onlapping the unconformable surface against the hill. The valley was eroded into the underlying Paleozoic sediments PRIOR to the
deposition of the Mesozoic sediment. If you look just to the right of the hill, under the word valley, above the unconformity you will see a
black reflector which runs into the hill to the left and then into the unconformity on the right. The relationship between this reflector and the
unconformity shows that the valley to the right of the hill was infilled in a rather gentle way otherwise the sediments would be chaotic. This
valley was probably an arm of the ocean at one point because the sediments that fill it are marine as are all the Atlantic Coastal Plain
sediments.
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After the Mesozoic sediments were deposited, the entire area was slightly tilted to the SE.
>
The sequence of events cause great problems for the concept of a global flood. Global flood advocates always say that fossilization can only
occur during catastrophic events such as the flood. Well there are fossiliferous Paleozoic sediments below the unconformity as well as
above. Thus the flood advocate must hold that all the sediment in this picture is from the flood. This means that during the flood 18,500 feet
of Paleozoic sediment must have been deposited. It must then have hardened. Why? Because of the way the thrusting deformed the rocks.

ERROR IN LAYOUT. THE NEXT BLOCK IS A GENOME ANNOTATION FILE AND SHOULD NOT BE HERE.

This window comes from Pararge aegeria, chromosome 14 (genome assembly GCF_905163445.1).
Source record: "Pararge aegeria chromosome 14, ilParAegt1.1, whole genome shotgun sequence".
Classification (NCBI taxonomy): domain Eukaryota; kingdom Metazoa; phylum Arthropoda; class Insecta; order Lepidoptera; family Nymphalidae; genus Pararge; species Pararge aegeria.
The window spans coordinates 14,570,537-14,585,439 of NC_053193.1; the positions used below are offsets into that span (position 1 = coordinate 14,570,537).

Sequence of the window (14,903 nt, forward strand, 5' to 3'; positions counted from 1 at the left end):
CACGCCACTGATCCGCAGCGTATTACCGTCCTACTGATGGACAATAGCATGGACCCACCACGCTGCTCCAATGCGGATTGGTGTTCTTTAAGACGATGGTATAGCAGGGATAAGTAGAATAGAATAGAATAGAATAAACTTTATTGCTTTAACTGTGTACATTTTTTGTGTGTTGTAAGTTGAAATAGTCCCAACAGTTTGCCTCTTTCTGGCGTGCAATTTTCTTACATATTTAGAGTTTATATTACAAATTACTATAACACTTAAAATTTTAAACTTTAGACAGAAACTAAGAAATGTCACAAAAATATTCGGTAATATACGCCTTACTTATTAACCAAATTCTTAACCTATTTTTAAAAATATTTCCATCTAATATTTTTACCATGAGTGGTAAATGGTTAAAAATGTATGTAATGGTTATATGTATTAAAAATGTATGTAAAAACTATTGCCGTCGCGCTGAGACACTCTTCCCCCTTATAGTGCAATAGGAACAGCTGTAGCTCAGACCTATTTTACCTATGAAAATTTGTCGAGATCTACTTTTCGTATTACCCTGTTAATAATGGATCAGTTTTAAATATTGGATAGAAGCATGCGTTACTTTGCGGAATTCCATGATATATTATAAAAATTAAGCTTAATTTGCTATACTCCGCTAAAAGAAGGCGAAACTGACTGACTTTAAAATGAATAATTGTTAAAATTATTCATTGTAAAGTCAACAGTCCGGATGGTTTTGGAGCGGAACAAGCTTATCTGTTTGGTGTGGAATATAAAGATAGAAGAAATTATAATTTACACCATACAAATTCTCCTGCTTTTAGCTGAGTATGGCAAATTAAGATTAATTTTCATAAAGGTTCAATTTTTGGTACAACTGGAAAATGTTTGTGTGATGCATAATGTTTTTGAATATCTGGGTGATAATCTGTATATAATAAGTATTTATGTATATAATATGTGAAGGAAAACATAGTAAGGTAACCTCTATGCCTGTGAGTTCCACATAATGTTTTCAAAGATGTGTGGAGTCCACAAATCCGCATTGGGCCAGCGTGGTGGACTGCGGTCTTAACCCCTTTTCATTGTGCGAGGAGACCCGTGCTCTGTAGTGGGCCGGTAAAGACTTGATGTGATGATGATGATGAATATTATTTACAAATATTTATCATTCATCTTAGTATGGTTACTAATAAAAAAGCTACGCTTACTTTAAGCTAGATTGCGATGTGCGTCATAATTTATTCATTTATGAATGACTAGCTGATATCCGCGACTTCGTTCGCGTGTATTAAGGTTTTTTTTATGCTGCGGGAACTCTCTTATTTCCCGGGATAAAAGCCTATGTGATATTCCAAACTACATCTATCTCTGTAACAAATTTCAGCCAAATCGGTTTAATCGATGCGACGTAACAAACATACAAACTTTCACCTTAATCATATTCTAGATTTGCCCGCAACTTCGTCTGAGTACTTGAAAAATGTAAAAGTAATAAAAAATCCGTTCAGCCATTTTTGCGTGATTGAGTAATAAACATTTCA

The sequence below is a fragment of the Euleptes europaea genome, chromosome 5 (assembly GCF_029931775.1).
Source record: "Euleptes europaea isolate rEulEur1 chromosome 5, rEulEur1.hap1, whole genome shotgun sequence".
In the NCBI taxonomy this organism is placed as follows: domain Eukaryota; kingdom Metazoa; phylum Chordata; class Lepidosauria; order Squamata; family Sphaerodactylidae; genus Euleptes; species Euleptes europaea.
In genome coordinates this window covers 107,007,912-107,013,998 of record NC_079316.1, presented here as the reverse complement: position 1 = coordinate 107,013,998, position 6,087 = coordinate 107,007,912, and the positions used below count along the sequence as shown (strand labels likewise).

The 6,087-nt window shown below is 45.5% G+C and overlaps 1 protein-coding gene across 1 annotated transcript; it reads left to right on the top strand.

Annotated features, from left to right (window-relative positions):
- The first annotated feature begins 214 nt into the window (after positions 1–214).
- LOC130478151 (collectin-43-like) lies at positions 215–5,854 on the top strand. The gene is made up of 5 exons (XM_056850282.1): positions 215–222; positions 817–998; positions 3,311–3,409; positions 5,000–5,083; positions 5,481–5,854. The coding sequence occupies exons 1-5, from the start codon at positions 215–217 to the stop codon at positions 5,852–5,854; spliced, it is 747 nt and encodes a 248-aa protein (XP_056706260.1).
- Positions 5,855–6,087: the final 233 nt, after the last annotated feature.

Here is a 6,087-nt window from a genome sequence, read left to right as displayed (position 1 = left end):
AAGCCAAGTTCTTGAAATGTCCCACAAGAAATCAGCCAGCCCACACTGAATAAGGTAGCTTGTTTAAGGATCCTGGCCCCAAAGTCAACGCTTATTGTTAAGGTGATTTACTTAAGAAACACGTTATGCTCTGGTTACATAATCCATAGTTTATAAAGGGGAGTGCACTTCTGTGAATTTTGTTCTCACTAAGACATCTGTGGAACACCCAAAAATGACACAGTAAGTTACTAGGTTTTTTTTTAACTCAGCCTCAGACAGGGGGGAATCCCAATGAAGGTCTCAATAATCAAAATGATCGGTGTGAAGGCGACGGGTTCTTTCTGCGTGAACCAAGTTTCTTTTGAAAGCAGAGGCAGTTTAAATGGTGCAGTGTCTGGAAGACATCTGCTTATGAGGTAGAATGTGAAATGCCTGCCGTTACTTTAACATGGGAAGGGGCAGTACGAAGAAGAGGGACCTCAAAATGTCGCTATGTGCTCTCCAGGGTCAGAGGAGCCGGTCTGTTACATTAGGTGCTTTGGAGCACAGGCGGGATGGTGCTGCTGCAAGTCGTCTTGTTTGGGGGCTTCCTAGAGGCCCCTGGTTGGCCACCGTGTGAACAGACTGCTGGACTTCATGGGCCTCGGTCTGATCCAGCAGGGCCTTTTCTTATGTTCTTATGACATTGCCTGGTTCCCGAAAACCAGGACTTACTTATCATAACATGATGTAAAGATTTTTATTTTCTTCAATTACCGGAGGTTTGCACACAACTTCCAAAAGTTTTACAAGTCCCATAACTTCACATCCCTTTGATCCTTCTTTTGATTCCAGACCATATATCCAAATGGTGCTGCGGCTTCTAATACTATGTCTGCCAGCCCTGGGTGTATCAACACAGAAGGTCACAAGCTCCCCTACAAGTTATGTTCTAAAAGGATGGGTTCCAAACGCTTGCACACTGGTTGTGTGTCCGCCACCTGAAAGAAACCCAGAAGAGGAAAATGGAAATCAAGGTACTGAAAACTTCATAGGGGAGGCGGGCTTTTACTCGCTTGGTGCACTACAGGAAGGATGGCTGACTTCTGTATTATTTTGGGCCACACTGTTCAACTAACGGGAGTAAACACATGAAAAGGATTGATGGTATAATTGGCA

This is not a soft-sediment type of deformation. The upper thrust block moved as a solid block. If the sediments had been soft, this couldn't
have happened. Soft ooze and mush won't transmit forces for 9 miles. Assuming that the Paleozoic constituted half of the flood's time, then
in 6 months we must deposit 18,500 feet of sediment. This is a rate of 102 feet per day. There are slow-moving invertebrate fossils at the
bottom of the Appalachian Paleozoic as well as at the top. All sorts of stationary shell-fish are found throughout the Paleozoic strata. Why
everything wasn't at the bottom of the pile, after deposition of the first 102 feet on the first day, I can't comprehend. A further problem is
the burrows which are found throughout the entire 18,500 feet of sediment. One must have exceptionally rapid burrowers in order to
thoroughly burrow 102 feet of strata a day. That is enough sediment to cover a 10 story building each day. Next time you drive down the
road, look at a ten story building and imagine it covered in sediment in one day and thoroughly burrowed by thousands of animals.
Burrowed in such a fashion where the excavated sediments make a pile around the burrow which are then covered by the next layer which
is a different lithology.
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After the deposition of 18,500 feet of strata, and it's hardening (it takes lots of time for shales to de-water, yet we see no mega water
escape structures in this sedimentary pile either), we must then have the time to thrust the paleozoic section creating huge mountains (the
Appalachians). After this, we must have time for the erosion of 10,000 feet of HARDENED sediment, which then becomes the
unconformity surface. Then we must cover, in a gentle way, the entire area with 3,500 feet of Mesozoic sediment. This is a rate of 19 feet a
day assuming that the Mesozoic here represented 180 days of flood deposition. One could hardly say that 19 feet a day of sedimentation is
'gentle'. 19 feet of sediment where I live would nearly cover my 2 story house.

I don't see how to explain this in a global flood/young-earth scenario. It is time for young-earthers like Socrates to come explain how this fits
into a global flood. The YEC silence is deafening on these posts. Can't y'all explain them?